How to Write A Journal

I. Why Write A Good Journal?

The journal is probably the most important assignment. Unfortunately, it is the assignment that people neglect the most. The journal constitutes 20% of your grade; a bad journal can have great impact. But the journal influences your grade in many more subtle ways. The better your journal, the easier your other assignments will be and, in most cases, the higher your paper grades will turn out.

Why does the journal have such a large impact of your work?

(1) The journal lowers stress. The journal is important because it is a rehearsal for your other papers. It allows you to think about the material in advance and to begin to develop an understanding, an interpretation, an opinion, and a criticism of the material long before you sit and write your papers. This will help to make the first draft of your paper easier to write and as a result, it will significantly lower your the stress-level. Philosophy papers can be overwhelming, and not understanding the material makes the assignment even more difficult. By writing about the material in advance, you will have a better idea of how to start.

(2) The journal increases sophistication. The “rehearsal” aspect of the journal will allow you to present a better discussion of the issues and arguments. It allows you to become familiar with the texts and issues and this allows you to look deeper into the philosophical issues. When you think about interpretation and criticism in advance, you already start to develop your own ideas even if you are unaware of it. You can reference your journals in order to remind you of your initial thoughts.

(3) The journal saves time. Many students regard the journal as incredibly time-consuming. However, in reality, the journal saves time because it provides a library of summaries and criticism which you cash use to start your papers. What are the major delays in paper writing? First, many people have to re-read part or all of the text because they don’t remember the main points or the argument. Second, people have to struggle to understand that which they thought they could put on paper. Third, often underestimate how difficult it is to summarize and criticize. A journal cuts much of that time. Since you can use your journal entries in your papers, you can develop the framework of your first draft with only minimal cutting and pasting. You can use the journal summaries as the beginning of your paper summaries, and use your criticism to jump-start your paper as as well. Those students who are genuinely conscientious about their journals have told me time and time again that the papers are not nearly as difficult or overwhelming as they would be had they not written their journal.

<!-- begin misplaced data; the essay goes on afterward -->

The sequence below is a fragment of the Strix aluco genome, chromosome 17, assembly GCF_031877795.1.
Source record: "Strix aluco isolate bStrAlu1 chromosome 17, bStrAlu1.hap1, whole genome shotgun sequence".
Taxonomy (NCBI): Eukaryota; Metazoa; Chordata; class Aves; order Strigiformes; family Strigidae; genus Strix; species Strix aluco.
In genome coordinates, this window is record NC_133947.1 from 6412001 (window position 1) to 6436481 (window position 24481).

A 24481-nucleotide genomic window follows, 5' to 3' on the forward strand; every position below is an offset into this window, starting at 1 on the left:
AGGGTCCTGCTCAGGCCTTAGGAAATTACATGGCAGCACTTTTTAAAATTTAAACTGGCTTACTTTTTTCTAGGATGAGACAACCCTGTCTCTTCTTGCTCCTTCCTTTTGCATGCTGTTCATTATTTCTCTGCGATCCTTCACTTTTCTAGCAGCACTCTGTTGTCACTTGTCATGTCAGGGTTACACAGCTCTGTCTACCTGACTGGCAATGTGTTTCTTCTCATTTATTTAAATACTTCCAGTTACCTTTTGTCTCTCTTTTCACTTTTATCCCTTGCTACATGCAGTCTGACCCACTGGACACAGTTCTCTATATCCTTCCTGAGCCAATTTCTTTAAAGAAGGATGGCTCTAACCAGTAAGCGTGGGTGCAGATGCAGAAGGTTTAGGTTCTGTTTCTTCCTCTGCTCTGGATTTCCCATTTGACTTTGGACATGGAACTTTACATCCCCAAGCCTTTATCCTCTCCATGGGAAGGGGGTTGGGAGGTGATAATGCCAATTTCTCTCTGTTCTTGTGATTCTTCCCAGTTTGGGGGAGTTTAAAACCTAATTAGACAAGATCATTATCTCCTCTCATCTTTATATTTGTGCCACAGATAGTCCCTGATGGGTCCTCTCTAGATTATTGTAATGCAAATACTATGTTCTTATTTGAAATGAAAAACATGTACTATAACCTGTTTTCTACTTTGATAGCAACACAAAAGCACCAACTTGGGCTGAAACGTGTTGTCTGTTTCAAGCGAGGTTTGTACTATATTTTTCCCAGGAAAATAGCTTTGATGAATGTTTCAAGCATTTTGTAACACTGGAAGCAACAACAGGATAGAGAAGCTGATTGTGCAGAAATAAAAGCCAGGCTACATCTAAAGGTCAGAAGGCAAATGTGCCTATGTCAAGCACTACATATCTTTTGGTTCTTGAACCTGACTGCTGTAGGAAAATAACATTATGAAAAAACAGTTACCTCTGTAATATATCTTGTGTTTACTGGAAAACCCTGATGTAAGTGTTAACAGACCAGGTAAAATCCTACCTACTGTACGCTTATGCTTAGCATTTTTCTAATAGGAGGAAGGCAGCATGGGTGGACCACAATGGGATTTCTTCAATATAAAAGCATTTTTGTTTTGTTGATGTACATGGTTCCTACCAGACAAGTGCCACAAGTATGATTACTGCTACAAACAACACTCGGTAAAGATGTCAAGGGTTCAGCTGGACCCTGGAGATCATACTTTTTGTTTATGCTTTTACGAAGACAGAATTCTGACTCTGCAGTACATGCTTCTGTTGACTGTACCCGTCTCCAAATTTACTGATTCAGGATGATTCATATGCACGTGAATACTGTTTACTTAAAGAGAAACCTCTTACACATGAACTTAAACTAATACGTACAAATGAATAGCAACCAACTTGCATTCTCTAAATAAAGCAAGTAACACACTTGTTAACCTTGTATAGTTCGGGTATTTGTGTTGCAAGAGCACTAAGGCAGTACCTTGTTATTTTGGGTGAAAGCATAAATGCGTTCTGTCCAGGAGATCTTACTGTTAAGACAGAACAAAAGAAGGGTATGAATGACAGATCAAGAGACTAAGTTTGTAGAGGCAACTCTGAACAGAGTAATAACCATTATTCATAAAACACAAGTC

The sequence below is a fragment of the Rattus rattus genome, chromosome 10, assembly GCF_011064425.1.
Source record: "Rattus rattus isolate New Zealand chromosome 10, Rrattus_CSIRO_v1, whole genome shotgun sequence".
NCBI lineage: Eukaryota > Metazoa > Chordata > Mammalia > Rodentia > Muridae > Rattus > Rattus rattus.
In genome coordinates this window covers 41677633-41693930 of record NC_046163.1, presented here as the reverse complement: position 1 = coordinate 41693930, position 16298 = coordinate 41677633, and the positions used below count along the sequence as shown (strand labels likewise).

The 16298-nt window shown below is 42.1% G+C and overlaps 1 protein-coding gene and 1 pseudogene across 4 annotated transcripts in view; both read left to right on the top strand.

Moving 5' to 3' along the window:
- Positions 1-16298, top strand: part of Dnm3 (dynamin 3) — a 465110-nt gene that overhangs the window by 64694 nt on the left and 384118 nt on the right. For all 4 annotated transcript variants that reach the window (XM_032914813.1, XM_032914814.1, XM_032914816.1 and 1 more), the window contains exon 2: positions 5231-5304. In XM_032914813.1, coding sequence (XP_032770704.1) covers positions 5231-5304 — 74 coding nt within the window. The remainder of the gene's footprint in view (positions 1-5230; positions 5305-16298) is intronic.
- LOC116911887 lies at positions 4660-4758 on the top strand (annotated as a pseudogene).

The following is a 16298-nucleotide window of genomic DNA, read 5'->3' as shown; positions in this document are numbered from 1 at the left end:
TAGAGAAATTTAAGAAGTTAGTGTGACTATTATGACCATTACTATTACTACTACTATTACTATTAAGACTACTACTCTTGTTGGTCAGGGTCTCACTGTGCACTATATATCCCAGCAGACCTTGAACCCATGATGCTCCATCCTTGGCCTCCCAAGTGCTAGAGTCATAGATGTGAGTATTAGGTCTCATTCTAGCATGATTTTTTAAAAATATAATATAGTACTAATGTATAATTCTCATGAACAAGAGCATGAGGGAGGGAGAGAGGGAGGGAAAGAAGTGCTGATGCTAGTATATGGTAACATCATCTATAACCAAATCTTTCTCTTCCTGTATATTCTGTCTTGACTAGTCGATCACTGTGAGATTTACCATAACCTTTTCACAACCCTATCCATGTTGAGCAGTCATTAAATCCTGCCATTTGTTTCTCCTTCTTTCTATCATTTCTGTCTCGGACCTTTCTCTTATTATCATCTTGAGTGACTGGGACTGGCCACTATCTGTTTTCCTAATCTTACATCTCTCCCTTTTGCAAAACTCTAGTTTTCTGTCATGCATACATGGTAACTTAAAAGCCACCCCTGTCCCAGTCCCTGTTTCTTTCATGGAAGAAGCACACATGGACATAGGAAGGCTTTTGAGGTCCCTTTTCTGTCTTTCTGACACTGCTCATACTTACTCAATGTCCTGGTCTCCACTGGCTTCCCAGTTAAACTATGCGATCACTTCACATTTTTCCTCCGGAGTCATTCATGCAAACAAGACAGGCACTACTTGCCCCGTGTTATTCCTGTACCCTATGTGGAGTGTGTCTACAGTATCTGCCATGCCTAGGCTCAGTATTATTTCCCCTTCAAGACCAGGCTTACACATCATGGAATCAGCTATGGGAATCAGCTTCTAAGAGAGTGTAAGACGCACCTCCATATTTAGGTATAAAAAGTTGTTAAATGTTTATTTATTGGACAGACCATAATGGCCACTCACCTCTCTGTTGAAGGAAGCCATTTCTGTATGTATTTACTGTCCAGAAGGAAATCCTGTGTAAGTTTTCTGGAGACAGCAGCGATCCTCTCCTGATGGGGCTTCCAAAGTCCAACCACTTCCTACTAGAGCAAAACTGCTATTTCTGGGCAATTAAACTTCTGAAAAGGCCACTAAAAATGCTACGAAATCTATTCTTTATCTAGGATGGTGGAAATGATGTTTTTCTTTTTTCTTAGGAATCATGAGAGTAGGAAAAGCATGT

II. What Are the Parts of the Journal?

The journal is divided into two parts: a summary and a commentary. The minimum requirement for the journal is one full page, but you will most likely discover that as you progress in the course, the journals will become longer. Many people regularly submit journals that are between two and three pages pages long, but do keep in mind that this is larger than required.

The summary section of the journal should answer several important questions. First, what is the main point of the essay? In other words, why is the philosopher writing this particular piece? What problem is he or she trying to solve? And, what conclusions did he or she arrive at? This section is best placed in the opening paragraph of the journal entry. Second, what is the argument of the essay? The argument presented must be different from the conclusion. the conclusion tells the reader what the philosopher is trying to prove, but the argument explains the reasons for the conclusion — it is that part of the essay in which the philosopher tries to convince the reader that the essay’s conclusion is correct. The philosopher will cite evidence and put forth explanations. In the journal, you should summarize the main points in this section. The summary section should contain one or two quotes from the text that you think are important enough to represent the entire text. When completing the summary, ask yourself: “Did I list the main point of the essay?” and, “Is this enough information that when I need to write a paper, the journal will remind me of the essential information?” Keep in mind, summaries are difficult and require practice. It takes some time to learn how to condense large amounts of information into a few paragraphs.

The commentary, or “opinion” section of the essay should follow the summary section. It should contain your evaluation of the conclusion and the argument. Do you agree with the conclusion? Why or why not? Do you think the argument presented supports the philosopher’s conclusion? Why or why not. It is very important that you justify your opinion. It is not enough to indicate that you agree or disagree with the philosopher, you must explain why you agree or disagree.

The journal is that place in which you can explore your ideas and initial thoughts regarding the essay. Don’t be afraid to be critical, and don’t be afraid to try new ideas. Feel free to include personal commentary. If an example from your own life will help to explain your feeling on the essay, include it. Remember, the more interesting the journal is for you to write, the more interesting it is for me to read.

III. Sample journals.

Below, you will find a sample journal. It is not based on a philosophical text, but I think it will be helpful to show you what I expect out of each entry. The right column has the actual text, whereas the left column describes what I am doing in the journal and why.


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